Since 1999, we’ve known the Honda Odyssey as a well-over-two-ton rival to the equally bulky not-so-minivans made by its many competitors. For the 1995 through 1998 model years, however, the Odyssey was a nimble 3,400-pounder without sliding doors, designed with one eye on North America but also with Honda’s home market in mind. Not many 1995-1998 Odysseys were sold in the United States, but I found this well-traveled example in a Northern California car graveyard recently.
This vehicle had more in common with earlier Japanese wagon-ish van models (e.g., the Mitsubishi Expo LRV and siblings, the Nissan Stanza Wagon and Honda Civic Wagovan) than with the Detroit minivans of the 1990s. Note the sedan-style four-door setup.
The space inside was used very efficiently, with three rows of seats providing comfortable spots for seven adults. In addition to gaining nearly 1,000 pounds of weight, the 1999 Odyssey was 14 inches longer and five inches wider than its predecessor… and fit the same number of occupants.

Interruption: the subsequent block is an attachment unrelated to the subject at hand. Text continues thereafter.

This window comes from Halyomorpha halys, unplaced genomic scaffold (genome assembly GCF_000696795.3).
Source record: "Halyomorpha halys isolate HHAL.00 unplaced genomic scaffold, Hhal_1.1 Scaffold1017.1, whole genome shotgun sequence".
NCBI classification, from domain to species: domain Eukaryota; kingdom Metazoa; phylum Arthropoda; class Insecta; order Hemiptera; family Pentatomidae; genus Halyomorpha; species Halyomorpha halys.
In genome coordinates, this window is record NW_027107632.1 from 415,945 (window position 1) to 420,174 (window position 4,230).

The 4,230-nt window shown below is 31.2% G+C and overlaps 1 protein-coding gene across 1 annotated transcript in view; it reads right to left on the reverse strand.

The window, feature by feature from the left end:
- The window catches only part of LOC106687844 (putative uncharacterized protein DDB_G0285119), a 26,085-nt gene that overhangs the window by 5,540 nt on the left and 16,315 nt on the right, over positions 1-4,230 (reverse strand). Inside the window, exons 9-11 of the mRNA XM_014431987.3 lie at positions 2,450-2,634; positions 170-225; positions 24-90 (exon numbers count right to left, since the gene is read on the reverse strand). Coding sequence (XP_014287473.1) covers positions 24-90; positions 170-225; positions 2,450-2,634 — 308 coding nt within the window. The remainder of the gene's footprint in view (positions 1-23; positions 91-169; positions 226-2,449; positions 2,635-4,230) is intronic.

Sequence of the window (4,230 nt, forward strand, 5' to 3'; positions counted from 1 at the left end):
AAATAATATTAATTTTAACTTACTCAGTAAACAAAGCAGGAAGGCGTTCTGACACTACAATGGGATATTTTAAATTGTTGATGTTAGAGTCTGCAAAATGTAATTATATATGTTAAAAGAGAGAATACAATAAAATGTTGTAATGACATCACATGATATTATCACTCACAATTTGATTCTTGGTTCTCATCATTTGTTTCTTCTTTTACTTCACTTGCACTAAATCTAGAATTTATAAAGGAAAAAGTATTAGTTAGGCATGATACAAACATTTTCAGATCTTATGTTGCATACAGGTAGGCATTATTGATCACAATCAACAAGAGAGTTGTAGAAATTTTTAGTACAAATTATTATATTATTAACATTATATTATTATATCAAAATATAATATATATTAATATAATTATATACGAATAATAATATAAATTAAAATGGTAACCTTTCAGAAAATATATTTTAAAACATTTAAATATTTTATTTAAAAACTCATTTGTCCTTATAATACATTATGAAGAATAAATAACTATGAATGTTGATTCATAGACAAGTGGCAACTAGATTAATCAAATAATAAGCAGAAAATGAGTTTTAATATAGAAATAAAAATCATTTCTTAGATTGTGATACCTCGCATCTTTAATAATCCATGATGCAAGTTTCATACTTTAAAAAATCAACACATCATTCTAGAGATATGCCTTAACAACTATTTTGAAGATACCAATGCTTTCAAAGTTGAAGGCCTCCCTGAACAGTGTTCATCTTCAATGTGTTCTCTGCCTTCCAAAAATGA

The 1995-1998 Odyssey was based on the Accord’s platform and drove much like its slightly lighter relative.
The engine in this one is a 2.2-liter F22 DOHC straight-four, rated at 140 horsepower and 145 pound-feet. No V6 was available in this generation of Odyssey. Automatic transmissions were mandatory.
This van served its owner or owners well, traveling 313,635 miles during its career. That’s nowhere near the highest odometer reading I’ve ever found in a discarded Honda (that would be a 1988 Accord with 626k miles, followed by another 1988 Accord that reached 513k miles), but still very respectable.
Isuzu sold a badge-engineered version of this van, called the Oasis, for the 1996 through 1999 model years. Meanwhile, Honda sold Isuzu Troopers with Acura SLX badges and Isuzu Rodeos as Honda Passports here.
Mazda took a shot at selling a JDM-scale minivan in the United States, the Mazda5, for the 2006 through 2015 model years. Despite it being available with a manual transmission, not many Americans felt compelled to buy one. Personally, I prefer even smaller Japanese vans.
No painful sliding doors, no heavy removable seats.
The Japanese-market Odyssey had advertising tie-ins with the then-recently-released Addams Family Values film. Anjelica Huston even learned to speak a bit of Japanese for the occasion.